|The Flowers at our first annual "Healing the Holidays" service|
We are getting close now. Christmas Eve is just around the corner. Like many congregations we have two services. The first is at 5pm and features child musicians and readers. The 7pm also has some child readers but is usually quite a bit quieter. Both end the same way. Carols are sung and candles are lit. It is pretty and will be just as "Chrismassy" as it always is, even in the midst of the monsoon scheduled for the holiday.
However, we have had some other moments in our congregation that have brought out that same spirit. Advent services have been well-attended. The annual pageant was a particular highlight. Also, over the past couple of days we participated in two extra-curricular events that are important ones for our congregation.
The first of these is a new tradition. Donna Vuilleumier, our Affiliated Minister whose regular ministry is in hospice, officiated a "Healing the Holidays" service for those people who were experiencing a sense of loss of emptiness during this time. We were a small group, but a good one. I knew all of them. Stephen, Donna, Rebecca, John, Lori, Sue, and myself were all that could make it. But it was important. We are a community that cares for each other. We reach out both in times of celebration and in times of grief.
The other was our annual caroling trip to the local hospital. We have been doing this for around six years. It was started by my then-assistant Matthew Carriker. He has moved on but the tradition continues with his various successors doing much of the planning. Each year we look forward to it. We mess around with the caroling books (our original list didn't have enough "secular" carols). We recruit pretty much the same kids to play instruments. Basically we carve out the time and count the days.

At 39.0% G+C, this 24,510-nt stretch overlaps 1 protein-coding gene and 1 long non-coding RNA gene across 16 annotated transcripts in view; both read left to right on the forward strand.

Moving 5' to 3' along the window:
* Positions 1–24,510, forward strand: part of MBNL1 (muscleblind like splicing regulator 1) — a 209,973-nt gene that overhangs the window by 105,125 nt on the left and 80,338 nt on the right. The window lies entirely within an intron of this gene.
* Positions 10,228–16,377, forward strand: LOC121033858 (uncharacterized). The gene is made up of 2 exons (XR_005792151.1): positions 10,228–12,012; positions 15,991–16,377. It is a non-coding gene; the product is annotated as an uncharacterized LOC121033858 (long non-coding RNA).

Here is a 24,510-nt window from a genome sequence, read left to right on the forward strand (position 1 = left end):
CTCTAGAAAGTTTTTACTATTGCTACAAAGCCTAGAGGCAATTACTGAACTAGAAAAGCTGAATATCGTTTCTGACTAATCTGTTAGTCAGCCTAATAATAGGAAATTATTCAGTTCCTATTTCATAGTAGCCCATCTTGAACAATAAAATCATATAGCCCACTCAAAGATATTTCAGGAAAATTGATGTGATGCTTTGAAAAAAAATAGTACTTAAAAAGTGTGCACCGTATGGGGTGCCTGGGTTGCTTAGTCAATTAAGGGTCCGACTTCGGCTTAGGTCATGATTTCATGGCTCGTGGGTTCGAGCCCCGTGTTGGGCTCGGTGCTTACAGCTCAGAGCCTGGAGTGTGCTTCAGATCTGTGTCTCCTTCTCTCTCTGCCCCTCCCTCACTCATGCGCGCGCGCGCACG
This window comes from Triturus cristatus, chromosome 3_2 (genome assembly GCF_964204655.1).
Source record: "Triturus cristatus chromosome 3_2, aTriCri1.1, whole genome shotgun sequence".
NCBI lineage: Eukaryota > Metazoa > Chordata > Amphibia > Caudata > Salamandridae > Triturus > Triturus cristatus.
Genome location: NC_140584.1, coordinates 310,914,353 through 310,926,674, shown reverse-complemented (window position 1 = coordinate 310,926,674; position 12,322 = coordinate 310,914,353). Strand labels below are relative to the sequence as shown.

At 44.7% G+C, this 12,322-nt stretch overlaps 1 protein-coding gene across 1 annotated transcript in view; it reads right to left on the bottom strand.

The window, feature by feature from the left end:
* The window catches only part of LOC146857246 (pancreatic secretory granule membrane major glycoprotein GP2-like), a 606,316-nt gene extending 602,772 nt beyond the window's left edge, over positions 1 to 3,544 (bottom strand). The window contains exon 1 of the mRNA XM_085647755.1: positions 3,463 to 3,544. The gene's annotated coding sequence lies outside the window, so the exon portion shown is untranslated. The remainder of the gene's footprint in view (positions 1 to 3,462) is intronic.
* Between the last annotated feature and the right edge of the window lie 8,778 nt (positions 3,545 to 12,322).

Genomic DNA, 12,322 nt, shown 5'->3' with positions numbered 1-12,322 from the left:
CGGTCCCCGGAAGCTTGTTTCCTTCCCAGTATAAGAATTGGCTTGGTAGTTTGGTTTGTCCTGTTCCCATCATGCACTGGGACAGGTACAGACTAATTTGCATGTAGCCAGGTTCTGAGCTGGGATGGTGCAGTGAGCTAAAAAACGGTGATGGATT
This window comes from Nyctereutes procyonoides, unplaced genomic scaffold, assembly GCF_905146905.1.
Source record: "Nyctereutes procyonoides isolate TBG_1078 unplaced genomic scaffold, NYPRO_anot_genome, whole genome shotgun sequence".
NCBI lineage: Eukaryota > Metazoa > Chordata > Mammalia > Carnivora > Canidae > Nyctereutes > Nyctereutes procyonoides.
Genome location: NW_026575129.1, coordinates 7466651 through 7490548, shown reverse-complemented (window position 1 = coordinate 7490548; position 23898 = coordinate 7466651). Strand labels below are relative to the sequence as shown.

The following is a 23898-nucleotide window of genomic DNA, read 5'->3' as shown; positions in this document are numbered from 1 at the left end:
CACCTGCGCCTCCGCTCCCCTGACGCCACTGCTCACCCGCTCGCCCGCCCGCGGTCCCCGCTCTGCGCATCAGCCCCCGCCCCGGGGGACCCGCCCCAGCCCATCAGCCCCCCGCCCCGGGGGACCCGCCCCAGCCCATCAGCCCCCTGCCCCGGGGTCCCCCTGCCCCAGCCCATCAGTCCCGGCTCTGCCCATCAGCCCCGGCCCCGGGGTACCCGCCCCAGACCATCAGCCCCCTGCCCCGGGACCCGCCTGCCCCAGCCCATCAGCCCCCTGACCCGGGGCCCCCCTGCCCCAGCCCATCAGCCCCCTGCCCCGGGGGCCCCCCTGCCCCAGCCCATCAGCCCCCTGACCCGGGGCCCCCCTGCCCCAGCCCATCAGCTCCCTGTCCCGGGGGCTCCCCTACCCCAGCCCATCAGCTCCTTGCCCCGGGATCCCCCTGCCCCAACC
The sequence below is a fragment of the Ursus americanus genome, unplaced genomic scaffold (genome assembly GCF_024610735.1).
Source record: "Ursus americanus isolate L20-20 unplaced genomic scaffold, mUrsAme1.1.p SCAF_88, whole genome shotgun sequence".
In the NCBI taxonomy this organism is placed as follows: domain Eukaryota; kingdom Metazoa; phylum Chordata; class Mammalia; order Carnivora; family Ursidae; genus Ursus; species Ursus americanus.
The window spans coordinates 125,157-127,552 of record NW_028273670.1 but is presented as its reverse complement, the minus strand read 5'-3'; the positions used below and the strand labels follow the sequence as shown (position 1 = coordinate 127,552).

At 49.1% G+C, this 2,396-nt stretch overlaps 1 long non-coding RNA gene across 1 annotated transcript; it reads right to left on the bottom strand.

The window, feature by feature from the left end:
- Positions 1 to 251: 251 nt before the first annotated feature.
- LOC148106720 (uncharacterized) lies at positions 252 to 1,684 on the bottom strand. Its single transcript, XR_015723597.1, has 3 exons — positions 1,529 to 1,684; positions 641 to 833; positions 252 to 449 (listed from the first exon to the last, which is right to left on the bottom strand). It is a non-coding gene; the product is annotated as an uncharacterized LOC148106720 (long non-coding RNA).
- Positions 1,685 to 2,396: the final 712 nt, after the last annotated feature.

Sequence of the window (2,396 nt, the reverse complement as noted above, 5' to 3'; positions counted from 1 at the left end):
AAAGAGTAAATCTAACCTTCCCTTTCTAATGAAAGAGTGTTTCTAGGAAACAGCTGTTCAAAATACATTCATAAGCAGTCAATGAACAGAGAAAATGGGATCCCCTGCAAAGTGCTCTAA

Then we hustle to the hospital to sing. People show up straight from work in their office clothes. My son rushed there with his uke in between track practice and his band concert. Others have a more leisurely approach. Someone (I don't know who and it may be more than one someone) makes sure we have enough Santa hats.
We have been doing this long enough that I, at least, can mark the time by noting who has shown up on which year. Who will be back next year? Who will only now be missed and remembered? As someone whose profession takes him to the hospital, I also remember my visits there without the carolers. Friends and congregants who have stayed their and recovered. Some, too, who did not. The kids get bigger, we get older. There are new folks who arrive and family visitors from out of town. "That was the year when..."
This event matters. It matters as much to those of us who participate as to those we are there to help. It helps us define who we are as a community that is there for each other as well as for the world. On Sunday after church, an older member of the congregation took my arm to tell me that she still remembers the time when we visited her in the hospital and sang as one of her favorite holiday memories. She cannot make it to caroling herself but the fact we do it still brings her joy. This is wonderful. As with the Healing service, we do what we do for those present and those not present.
To me this is Christmas. The other stuff is nice, too. However, in the end the best of the holiday is about building community and demonstrating our love and caring for others. Maybe the stress of the season even helps us in a weird way. It makes us mindful of how everyone is doing. It makes us aware that each of us is struggling against the powers and that together we can create something beautiful.